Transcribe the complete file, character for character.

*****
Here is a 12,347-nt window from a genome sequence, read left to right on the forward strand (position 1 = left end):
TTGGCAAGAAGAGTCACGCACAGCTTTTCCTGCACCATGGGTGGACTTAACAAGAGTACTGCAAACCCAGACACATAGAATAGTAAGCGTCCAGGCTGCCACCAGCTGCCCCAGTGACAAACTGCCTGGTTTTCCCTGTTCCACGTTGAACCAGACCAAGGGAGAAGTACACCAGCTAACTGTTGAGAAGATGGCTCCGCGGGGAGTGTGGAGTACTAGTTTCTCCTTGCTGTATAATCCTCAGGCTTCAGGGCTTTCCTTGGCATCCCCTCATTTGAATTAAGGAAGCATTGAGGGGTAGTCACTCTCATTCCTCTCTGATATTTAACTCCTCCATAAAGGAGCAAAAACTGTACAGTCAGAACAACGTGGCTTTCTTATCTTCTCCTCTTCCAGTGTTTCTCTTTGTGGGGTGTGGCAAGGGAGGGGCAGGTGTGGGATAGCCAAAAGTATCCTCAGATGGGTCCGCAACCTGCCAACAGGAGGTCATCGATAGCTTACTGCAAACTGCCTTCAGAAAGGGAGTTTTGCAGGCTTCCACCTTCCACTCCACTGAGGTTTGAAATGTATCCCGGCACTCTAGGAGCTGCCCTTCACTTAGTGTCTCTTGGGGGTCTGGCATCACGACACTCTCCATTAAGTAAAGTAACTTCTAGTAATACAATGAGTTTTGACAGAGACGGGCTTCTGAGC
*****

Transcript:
Here is a 12,347-nt window from a genome sequence, read left to right on the forward strand (position 1 = left end):
TTGGCAAGAAGAGTCACGCACAGCTTTTCCTGCACCATGGGTGGACTTAACAAGAGTACTGCAAACCCAGACACATAGAATAGTAAGCGTCCAGGCTGCCACCAGCTGCCCCAGTGACAAACTGCCTGGTTTTCCCTGTTCCACGTTGAACCAGACCAAGGGAGAAGTACACCAGCTAACTGTTGAGAAGATGGCTCCGCGGGGAGTGTGGAGTACTAGTTTCTCCTTGCTGTATAATCCTCAGGCTTCAGGGCTTTCCTTGGCATCCCCTCATTTGAATTAAGGAAGCATTGAGGGGTAGTCACTCTCATTCCTCTCTGATATTTAACTCCTCCATAAAGGAGCAAAAACTGTACAGTCAGAACAACGTGGCTTTCTTATCTTCTCCTCTTCCAGTGTTTCTCTTTGTGGGGTGTGGCAAGGGAGGGGCAGGTGTGGGATAGCCAAAAGTATCCTCAGATGGGTCCGCAACCTGCCAACAGGAGGTCATCGATAGCTTACTGCAAACTGCCTTCAGAAAGGGAGTTTTGCAGGCTTCCACCTTCCACTCCACTGAGGTTTGAAATGTATCCCGGCACTCTAGGAGCTGCCCTTCACTTAGTGTCTCTTGGGGGTCTGGCATCACGACACTCTCCATTAAGTAAAGTAACTTCTAGTAATACAATGAGTTTTGACAGAGACGGGCTTCTGAGC